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Diary of a Film Start-Up Part 6: Late Nights and Early Breakthroughs
Previously: A Crash Course in Film Distribution (and why video-on-demand is even more complicated)
Lining up Deals
Lots of late nights for the team, figuring out the “flow” of the KinoNation platform, writing code and reaching out to global video-on-demand outlets. My spreadsheet list of these outlets just keeps growing. There’s more than 100 now, and I’ve barely scratched the surface. That’s a lot of phone calls and pitches! This is a rapidly expanding market — it seems almost every day there’s a new VoD initiative. Last week Canadian cable giant Shaw Communications announced “Shaw Go” to compete with Netflix in Canada. And you’ve doubtless heard that Redbox are rolling out “Redbox Instant by Verizon” in December. It’s exciting and fast-changing and provides huge opportunity for filmmakers to reach new audiences. And it’s keeping me very busy, in each case tracking down the right person to talk to — and then convincing them that upstart KinoNation will be a source of great movie content.
Shoot Local, Think Global
Over 50 films in the Kinonation Private Beta now, lots of cool — and quirky — indie films submitted this week. One that resonated is Triumph67, an Arab-American drama made in Minnesota. I talked to producer Jeremy Wilker, who told me the film was shot in the summer of 2008, then completed post-production with the help of a $10,000 Kickstarter campaign — and finally premiered 2 years ago. And then came the distribution waiting game that most indie films must play. This is definitely a niche movie, with a built-in market among Arab-Americans, plus the wider Arab/Middle-East market. So I was delighted to hear from Jeremy that they’ve “…just now finished the DVDs and BluRays this week and we actually have it already subtitled in Arabic and also in French.” Delighted because Klaus and I have a vision for KinoNation to make it super-simple for filmmakers to exploit their movie as a multi-language, multi-territory asset, providing easy access to VoD platforms throughout the world — including the necessary technical and metadata infrastructure. Or, put simply, you upload sub-titles to Kinonation (including timecode in/out points), we deliver them to VoD platforms in the relevant countries, and they’re inserted on-the-fly when the film is watched. Think of VoD as a global distribution system that enables you to find thousands of micro-audiences across hundreds of countries. And keep submitting films, please, there’s no risk and lots of benefits!
Upload and Breakthrough
We targeted an October beta launch, and this week we start inviting selected filmmakers to upload their movies. And by “upload” we don’t mean a super-compressed version, we mean the big, fat file that is the end result of filmmaking. The ProRes (or equivalent) from DaVinci Resolve or Final Cut Pro or whatever the film is finished on. This hasn’t been possible before. Or at least not in the way we envision — as simple to upload to KinoNation as posting a cell-phone video clip to YouTube. It’s not a trivial tech challenge, requiring multi-part upload, the capability to seamlessly re-start the upload even from a different computer, and a cast-iron guarantee that the film arriving at KinoNation is exactly the same as the one that left your hard drive. But we think we’ve cracked it and now we’re testing it with a handful of filmmakers around the world. Some will have fast connections — probably at a post-facility — where a massive 100GB upload can be started in the evening and done by the morning. Others will have slower connections — it’s dependent on how fat or thin is the “pipe” at the filmmaker end — and the upload may take a week. Yes, that’s a 7 day upload. Sounds a bit daunting, but we’ve built the software to handle crashes and interruptions, and otherwise it’ll just do it’s thing in the background — you’ll still be able to do all your normal internet stuff. Our engineer David, field-testing the upload of Kris and Lindy Boustedt’s hi-definition drama This is Ours (weighting in at 108GB) reported that during 3 days or so of upload, he was still able to stream Netflix movies at the same time — on his home internet connection. Anyway, we’re excited to test KinoNation with Private Beta filmmakers in the USA, France, UK, New Zealand and South Africa. I’ve always found it annoying to send hard drives around the planet — not just the expense of Fedex, but also the overall hassle and the feeling I’ll never see that $150 drive again. Upload is simply better.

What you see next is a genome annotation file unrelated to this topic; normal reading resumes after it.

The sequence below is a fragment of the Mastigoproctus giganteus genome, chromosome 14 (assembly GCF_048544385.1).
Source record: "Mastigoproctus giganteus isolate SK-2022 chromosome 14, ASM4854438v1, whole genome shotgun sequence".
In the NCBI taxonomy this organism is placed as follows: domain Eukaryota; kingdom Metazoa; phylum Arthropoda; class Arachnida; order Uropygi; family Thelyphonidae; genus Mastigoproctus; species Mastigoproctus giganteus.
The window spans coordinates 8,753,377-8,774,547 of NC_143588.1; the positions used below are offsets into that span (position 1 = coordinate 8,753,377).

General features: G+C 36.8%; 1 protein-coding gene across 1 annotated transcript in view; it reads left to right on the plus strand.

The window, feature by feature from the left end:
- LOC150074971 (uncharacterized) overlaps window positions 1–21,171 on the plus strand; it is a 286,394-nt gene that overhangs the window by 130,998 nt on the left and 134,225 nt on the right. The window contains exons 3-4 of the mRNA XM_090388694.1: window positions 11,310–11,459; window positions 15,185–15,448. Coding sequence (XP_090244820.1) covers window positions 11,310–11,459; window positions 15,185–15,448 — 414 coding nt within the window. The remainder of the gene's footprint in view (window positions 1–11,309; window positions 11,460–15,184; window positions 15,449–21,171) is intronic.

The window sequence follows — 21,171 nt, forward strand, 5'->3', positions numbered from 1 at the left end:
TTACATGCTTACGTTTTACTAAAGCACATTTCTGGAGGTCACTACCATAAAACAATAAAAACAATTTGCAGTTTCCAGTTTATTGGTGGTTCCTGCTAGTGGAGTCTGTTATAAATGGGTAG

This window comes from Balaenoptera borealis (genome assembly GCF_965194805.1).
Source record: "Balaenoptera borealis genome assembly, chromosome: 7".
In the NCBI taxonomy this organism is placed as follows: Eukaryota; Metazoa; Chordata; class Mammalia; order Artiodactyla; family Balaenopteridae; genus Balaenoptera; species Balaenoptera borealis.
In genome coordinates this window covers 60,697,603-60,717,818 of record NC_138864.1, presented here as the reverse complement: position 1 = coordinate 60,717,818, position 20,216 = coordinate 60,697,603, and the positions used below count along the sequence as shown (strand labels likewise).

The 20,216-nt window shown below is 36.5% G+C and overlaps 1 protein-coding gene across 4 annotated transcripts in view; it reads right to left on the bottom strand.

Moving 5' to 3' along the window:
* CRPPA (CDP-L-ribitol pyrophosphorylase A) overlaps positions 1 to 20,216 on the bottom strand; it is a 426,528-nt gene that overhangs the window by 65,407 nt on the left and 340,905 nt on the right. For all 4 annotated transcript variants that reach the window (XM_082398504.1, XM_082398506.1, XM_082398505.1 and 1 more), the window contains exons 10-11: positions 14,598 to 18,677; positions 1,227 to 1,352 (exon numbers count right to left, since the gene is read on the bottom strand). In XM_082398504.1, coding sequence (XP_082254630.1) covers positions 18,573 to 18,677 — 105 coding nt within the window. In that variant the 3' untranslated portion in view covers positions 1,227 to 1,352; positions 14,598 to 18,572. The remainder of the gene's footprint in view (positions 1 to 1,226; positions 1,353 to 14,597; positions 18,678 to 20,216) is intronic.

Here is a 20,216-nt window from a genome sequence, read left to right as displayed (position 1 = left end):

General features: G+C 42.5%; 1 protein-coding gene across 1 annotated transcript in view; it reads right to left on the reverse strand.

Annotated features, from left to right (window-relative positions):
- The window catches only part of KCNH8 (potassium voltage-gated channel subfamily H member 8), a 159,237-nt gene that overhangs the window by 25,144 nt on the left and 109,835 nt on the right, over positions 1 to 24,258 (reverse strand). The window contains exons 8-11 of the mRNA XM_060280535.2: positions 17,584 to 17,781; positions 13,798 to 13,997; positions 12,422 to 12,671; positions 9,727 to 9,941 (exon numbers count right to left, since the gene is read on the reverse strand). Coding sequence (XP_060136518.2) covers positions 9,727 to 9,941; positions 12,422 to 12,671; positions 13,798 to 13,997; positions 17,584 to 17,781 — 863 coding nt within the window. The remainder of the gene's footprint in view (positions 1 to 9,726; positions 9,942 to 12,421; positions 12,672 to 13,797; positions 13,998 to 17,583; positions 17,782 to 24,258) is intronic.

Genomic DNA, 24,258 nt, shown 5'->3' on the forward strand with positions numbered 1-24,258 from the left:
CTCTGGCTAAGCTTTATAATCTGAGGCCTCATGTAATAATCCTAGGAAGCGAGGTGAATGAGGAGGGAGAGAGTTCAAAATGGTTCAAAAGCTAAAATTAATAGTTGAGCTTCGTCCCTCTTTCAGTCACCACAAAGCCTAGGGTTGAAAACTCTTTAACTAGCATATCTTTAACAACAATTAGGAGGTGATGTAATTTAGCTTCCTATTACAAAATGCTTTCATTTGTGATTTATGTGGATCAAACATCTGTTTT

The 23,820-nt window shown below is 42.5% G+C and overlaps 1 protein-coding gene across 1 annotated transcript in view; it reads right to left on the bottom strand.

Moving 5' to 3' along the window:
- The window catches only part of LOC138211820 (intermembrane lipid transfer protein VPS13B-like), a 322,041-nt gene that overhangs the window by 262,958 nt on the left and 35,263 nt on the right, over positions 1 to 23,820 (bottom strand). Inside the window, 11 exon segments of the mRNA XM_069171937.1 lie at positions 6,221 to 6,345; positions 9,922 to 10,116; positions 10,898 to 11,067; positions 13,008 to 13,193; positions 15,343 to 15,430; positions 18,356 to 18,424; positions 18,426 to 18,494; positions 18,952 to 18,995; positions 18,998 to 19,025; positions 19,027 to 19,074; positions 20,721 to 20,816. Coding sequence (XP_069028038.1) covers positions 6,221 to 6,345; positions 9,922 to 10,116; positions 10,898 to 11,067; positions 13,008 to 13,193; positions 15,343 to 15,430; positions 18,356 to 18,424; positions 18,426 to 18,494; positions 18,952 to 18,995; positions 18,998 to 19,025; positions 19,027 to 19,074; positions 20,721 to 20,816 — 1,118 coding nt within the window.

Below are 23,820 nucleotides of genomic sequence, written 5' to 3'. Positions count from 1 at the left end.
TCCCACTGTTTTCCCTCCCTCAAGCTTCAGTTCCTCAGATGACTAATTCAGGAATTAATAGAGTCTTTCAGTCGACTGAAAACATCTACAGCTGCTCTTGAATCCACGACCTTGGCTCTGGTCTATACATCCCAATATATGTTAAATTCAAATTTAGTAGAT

Cold Brain, Hot Springs
Sometimes the late nights at a start-up result in sub-optimal morning brain. Last week I stumbled into Peet’s coffee to meet Klaus at 8am, after a 2am wrap the night before. I excitedly shared with him that we’d been invited to speak at the Hot Springs Documentary Film Festival. “Where’s that?”, said the German to the Brit. I glanced at the email on my phone, saw “Hot Springs, AR” and replied “Arizona.” Duh. After 15 years living in the USA, I surely know the difference between AZ and AR. But apparently not that morning. Anyway, was delighted to discover (once I’d had some coffee) that I’m heading to delightful Hot Springs, Arkansas in a couple of weeks. I love film festivals, can happily watch documentaries back-to back for days, and I’ve never been to AR. Above all excited to speak, and get some up close and personal feedback from filmmakers!
Roger Jackson is a producer and co-founder of film distribution start-up KinoNation. He was Vice President, Content for digital film pioneer iFilm.com and has produced short films in Los Angeles, documentaries in Darfur, Palestine and Bangladesh, a reality series for VH1 and one rather bad movie for FuelTV.